Government subsidies often produce unintended consequences. The latest example comes from the New York Times, which reports that federal subsidizes to encourage doctors and hospitals to use electronic billing and recording records are leading to larger Medicare bills. That means that taxpayers are taking a double hit even though policymakers claimed that electronic record-keeping would make health care delivery more efficient, and thus less costly.

From the article:

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The ‘No More Solyndras Act’ Charade

Last week, the House passed the “No More Solyndras Act” on a mostly party-line vote. However, instead of terminating the Department of Energy loan guarantee program that subsidized Solyndra and other boondoggles, the bill allows applicants who filed before the first of this year to still receive handouts. The DOE will still have $34 billion in…

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How GOP Freshmen Voted on Continuing Resolution

Last week, the House passed a continuing resolution that will keep the government funded for the next six months. Republicans and Democrats were eager to avoid a budget fight—and possibly a government shutdown—with little more than a month to go before the elections. With that potential distraction out of the way, the two sides can now focus on convincing voters that their brand of big government is the superior choice.

Politico has a good breakdown of the CR’s contents. Here are a couple of snippets:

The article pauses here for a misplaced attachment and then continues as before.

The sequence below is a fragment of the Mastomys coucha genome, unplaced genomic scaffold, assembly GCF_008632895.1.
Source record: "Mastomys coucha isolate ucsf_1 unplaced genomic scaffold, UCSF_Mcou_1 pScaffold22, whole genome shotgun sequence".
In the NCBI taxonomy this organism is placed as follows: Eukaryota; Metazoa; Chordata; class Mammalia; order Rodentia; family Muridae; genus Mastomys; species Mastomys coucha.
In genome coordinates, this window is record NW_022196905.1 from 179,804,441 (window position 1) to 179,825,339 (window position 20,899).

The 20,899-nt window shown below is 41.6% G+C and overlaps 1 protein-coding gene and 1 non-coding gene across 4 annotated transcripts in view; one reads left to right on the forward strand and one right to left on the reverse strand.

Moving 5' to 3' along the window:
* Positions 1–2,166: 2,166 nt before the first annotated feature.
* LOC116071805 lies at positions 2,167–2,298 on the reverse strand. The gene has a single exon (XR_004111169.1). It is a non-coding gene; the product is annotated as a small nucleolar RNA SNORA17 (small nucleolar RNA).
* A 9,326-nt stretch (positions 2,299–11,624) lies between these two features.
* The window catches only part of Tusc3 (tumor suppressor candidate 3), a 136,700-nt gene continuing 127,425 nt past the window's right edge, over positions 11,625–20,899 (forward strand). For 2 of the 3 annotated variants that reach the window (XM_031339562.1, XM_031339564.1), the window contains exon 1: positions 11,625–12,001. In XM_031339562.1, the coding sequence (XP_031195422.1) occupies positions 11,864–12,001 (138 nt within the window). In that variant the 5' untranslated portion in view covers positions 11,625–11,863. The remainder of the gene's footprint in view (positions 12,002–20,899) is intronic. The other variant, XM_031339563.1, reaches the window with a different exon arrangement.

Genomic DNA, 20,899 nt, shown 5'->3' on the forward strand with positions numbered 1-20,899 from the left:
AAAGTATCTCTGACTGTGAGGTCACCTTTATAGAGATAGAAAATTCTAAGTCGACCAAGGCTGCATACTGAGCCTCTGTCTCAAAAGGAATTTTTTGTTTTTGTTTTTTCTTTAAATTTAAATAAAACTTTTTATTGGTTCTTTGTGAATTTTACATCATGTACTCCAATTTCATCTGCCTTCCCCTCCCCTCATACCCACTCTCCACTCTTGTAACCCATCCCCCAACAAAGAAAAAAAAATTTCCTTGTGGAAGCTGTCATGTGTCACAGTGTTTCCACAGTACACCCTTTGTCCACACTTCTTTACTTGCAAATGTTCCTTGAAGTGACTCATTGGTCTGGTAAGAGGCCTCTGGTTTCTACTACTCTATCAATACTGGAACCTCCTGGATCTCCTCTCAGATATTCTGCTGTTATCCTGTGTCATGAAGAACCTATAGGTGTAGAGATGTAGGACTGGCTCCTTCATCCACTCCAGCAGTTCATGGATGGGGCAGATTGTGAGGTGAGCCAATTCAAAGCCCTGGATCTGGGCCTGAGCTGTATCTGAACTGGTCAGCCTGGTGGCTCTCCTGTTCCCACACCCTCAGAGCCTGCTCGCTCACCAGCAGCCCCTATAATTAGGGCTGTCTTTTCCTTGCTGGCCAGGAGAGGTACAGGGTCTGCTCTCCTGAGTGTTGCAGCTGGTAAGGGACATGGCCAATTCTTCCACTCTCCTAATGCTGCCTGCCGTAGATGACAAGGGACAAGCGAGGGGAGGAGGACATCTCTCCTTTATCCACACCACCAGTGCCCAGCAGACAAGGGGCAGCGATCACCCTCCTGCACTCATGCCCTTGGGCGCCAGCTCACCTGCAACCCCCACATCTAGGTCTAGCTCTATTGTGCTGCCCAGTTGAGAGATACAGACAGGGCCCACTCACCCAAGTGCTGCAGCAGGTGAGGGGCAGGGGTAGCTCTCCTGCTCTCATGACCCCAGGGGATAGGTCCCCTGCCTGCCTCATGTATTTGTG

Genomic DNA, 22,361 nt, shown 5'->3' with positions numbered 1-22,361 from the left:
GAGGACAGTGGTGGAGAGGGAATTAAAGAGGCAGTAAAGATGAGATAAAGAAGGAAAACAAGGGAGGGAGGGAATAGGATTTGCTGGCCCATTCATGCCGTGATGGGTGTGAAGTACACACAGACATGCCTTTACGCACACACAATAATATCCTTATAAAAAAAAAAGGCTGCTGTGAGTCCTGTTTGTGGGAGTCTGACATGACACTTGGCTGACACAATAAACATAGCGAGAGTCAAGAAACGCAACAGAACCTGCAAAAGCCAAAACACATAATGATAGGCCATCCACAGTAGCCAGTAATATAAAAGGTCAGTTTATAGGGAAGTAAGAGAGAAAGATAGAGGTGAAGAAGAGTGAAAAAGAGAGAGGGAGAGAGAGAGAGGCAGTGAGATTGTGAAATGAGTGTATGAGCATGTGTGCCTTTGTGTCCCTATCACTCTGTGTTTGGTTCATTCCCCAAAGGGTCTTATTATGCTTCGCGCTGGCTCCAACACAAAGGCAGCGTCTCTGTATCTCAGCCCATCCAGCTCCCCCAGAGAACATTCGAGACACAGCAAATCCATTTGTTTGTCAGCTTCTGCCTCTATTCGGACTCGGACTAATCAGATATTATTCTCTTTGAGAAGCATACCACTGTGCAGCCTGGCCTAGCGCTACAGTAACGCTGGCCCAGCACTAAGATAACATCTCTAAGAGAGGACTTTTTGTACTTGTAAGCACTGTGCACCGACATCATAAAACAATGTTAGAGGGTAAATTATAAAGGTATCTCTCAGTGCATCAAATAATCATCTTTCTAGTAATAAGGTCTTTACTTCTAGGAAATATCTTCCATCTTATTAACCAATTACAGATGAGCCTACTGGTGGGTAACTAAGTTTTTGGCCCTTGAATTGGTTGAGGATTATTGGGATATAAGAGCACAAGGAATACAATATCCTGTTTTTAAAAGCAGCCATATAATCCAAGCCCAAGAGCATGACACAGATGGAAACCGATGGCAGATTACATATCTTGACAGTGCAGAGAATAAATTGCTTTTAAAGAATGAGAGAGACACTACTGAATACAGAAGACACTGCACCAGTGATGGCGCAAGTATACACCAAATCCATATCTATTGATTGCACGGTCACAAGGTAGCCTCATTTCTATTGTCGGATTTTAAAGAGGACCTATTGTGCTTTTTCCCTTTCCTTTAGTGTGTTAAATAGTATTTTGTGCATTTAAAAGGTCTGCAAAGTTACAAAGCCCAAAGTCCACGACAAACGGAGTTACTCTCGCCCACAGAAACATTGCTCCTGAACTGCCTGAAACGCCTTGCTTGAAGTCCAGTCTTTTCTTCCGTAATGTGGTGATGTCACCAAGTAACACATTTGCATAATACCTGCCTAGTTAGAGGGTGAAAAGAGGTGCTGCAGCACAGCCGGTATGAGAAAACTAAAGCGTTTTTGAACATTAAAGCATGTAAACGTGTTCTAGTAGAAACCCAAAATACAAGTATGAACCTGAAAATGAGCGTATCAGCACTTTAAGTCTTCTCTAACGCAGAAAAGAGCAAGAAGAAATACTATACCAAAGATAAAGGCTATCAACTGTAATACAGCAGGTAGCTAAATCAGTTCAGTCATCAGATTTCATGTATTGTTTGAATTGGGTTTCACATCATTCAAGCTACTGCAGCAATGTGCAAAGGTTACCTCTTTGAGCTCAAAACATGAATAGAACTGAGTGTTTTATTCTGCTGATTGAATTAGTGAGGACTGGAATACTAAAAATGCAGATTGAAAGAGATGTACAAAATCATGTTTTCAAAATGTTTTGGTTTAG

[The continuing resolution] restores the higher spending targets set in the Budget Control Act—and with such haste and pique—that billions will go out without any distinction between the merits of different programs. Labor, health, and education spending that’s so often targeted for cuts by the GOP will grow by close to $1 billion. The Commodity Futures Trading Commission budget, the bane of anti-regulatory forces, inches up again, albeit far less than the White House requested…

The new top line for non-emergency appropriations will be $1.047 trillion, an $8 billion increase over what the Congressional Budget Office estimates is the current rate of spending… But in their desire to keep the bill simple—and move fast—Republicans opted to distribute most of the increase, $5.9 billion, through a mechanical formula that automatically ups most accounts by 0.612 percent.

As Roll Call noted earlier in the week, the CR vote represented a test for Republican freshmen, a.k.a., the “Tea Party Class”: